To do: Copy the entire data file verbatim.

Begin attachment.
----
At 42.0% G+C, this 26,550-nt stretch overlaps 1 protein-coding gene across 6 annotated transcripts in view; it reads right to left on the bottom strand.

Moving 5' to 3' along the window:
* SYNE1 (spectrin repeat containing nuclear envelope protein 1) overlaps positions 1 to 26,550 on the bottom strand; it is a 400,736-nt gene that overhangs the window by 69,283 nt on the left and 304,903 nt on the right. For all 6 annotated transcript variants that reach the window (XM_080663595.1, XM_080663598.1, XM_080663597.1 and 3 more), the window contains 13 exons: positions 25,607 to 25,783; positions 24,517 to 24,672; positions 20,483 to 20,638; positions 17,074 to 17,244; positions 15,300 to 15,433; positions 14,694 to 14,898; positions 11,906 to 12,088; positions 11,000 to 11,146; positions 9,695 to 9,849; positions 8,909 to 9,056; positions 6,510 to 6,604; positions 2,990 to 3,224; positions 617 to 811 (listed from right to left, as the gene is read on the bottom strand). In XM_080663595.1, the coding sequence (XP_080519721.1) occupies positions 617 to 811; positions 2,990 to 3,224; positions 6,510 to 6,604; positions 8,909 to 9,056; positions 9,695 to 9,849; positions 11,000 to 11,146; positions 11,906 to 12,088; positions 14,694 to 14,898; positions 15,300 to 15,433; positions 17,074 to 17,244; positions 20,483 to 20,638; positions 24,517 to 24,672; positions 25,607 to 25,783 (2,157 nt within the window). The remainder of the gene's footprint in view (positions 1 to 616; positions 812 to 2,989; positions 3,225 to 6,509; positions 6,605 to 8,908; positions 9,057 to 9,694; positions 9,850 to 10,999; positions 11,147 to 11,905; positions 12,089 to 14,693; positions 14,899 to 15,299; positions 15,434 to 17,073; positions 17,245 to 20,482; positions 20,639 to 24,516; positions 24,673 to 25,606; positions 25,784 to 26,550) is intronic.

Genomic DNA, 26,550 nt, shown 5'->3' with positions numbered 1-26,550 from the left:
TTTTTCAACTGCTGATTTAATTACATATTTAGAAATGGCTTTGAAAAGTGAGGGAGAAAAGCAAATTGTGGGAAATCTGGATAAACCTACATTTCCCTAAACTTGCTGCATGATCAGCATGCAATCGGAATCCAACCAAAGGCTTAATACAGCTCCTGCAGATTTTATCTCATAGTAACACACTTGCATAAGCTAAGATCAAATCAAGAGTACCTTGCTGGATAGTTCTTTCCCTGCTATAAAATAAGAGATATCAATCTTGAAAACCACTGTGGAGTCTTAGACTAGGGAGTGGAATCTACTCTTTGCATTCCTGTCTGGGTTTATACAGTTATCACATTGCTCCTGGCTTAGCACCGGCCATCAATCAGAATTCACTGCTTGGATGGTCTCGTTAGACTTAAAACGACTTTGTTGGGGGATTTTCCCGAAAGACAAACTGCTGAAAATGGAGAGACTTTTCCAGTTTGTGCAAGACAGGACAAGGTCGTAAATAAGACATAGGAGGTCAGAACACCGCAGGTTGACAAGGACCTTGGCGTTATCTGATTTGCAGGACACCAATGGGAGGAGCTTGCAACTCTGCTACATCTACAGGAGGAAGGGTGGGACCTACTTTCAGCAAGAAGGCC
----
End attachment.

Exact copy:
At 42.0% G+C, this 26,550-nt stretch overlaps 1 protein-coding gene across 6 annotated transcripts in view; it reads right to left on the bottom strand.

Moving 5' to 3' along the window:
* SYNE1 (spectrin repeat containing nuclear envelope protein 1) overlaps positions 1 to 26,550 on the bottom strand; it is a 400,736-nt gene that overhangs the window by 69,283 nt on the left and 304,903 nt on the right. For all 6 annotated transcript variants that reach the window (XM_080663595.1, XM_080663598.1, XM_080663597.1 and 3 more), the window contains 13 exons: positions 25,607 to 25,783; positions 24,517 to 24,672; positions 20,483 to 20,638; positions 17,074 to 17,244; positions 15,300 to 15,433; positions 14,694 to 14,898; positions 11,906 to 12,088; positions 11,000 to 11,146; positions 9,695 to 9,849; positions 8,909 to 9,056; positions 6,510 to 6,604; positions 2,990 to 3,224; positions 617 to 811 (listed from right to left, as the gene is read on the bottom strand). In XM_080663595.1, the coding sequence (XP_080519721.1) occupies positions 617 to 811; positions 2,990 to 3,224; positions 6,510 to 6,604; positions 8,909 to 9,056; positions 9,695 to 9,849; positions 11,000 to 11,146; positions 11,906 to 12,088; positions 14,694 to 14,898; positions 15,300 to 15,433; positions 17,074 to 17,244; positions 20,483 to 20,638; positions 24,517 to 24,672; positions 25,607 to 25,783 (2,157 nt within the window). The remainder of the gene's footprint in view (positions 1 to 616; positions 812 to 2,989; positions 3,225 to 6,509; positions 6,605 to 8,908; positions 9,057 to 9,694; positions 9,850 to 10,999; positions 11,147 to 11,905; positions 12,089 to 14,693; positions 14,899 to 15,299; positions 15,434 to 17,073; positions 17,245 to 20,482; positions 20,639 to 24,516; positions 24,673 to 25,606; positions 25,784 to 26,550) is intronic.

Genomic DNA, 26,550 nt, shown 5'->3' with positions numbered 1-26,550 from the left:
TTTTTCAACTGCTGATTTAATTACATATTTAGAAATGGCTTTGAAAAGTGAGGGAGAAAAGCAAATTGTGGGAAATCTGGATAAACCTACATTTCCCTAAACTTGCTGCATGATCAGCATGCAATCGGAATCCAACCAAAGGCTTAATACAGCTCCTGCAGATTTTATCTCATAGTAACACACTTGCATAAGCTAAGATCAAATCAAGAGTACCTTGCTGGATAGTTCTTTCCCTGCTATAAAATAAGAGATATCAATCTTGAAAACCACTGTGGAGTCTTAGACTAGGGAGTGGAATCTACTCTTTGCATTCCTGTCTGGGTTTATACAGTTATCACATTGCTCCTGGCTTAGCACCGGCCATCAATCAGAATTCACTGCTTGGATGGTCTCGTTAGACTTAAAACGACTTTGTTGGGGGATTTTCCCGAAAGACAAACTGCTGAAAATGGAGAGACTTTTCCAGTTTGTGCAAGACAGGACAAGGTCGTAAATAAGACATAGGAGGTCAGAACACCGCAGGTTGACAAGGACCTTGGCGTTATCTGATTTGCAGGACACCAATGGGAGGAGCTTGCAACTCTGCTACATCTACAGGAGGAAGGGTGGGACCTACTTTCAGCAAGAAGGCC